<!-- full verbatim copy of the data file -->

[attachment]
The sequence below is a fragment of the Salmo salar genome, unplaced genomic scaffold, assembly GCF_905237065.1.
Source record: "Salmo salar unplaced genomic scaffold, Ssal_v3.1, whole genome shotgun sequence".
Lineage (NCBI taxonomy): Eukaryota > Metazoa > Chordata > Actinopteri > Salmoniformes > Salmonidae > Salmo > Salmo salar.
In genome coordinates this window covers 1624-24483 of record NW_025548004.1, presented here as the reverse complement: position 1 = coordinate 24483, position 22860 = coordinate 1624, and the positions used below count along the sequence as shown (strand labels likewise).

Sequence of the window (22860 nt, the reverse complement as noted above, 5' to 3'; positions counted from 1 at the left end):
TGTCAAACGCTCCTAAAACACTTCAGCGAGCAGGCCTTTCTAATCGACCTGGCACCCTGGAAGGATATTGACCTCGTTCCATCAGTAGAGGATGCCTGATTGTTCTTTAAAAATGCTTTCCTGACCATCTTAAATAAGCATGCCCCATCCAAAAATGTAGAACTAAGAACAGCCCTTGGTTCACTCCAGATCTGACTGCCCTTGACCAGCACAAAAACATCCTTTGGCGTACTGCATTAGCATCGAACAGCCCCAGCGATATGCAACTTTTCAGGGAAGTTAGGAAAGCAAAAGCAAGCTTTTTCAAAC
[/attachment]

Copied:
The sequence below is a fragment of the Salmo salar genome, unplaced genomic scaffold, assembly GCF_905237065.1.
Source record: "Salmo salar unplaced genomic scaffold, Ssal_v3.1, whole genome shotgun sequence".
Lineage (NCBI taxonomy): Eukaryota > Metazoa > Chordata > Actinopteri > Salmoniformes > Salmonidae > Salmo > Salmo salar.
In genome coordinates this window covers 1624-24483 of record NW_025548004.1, presented here as the reverse complement: position 1 = coordinate 24483, position 22860 = coordinate 1624, and the positions used below count along the sequence as shown (strand labels likewise).

Sequence of the window (22860 nt, the reverse complement as noted above, 5' to 3'; positions counted from 1 at the left end):
TGTCAAACGCTCCTAAAACACTTCAGCGAGCAGGCCTTTCTAATCGACCTGGCACCCTGGAAGGATATTGACCTCGTTCCATCAGTAGAGGATGCCTGATTGTTCTTTAAAAATGCTTTCCTGACCATCTTAAATAAGCATGCCCCATCCAAAAATGTAGAACTAAGAACAGCCCTTGGTTCACTCCAGATCTGACTGCCCTTGACCAGCACAAAAACATCCTTTGGCGTACTGCATTAGCATCGAACAGCCCCAGCGATATGCAACTTTTCAGGGAAGTTAGGAAAGCAAAAGCAAGCTTTTTCAAAC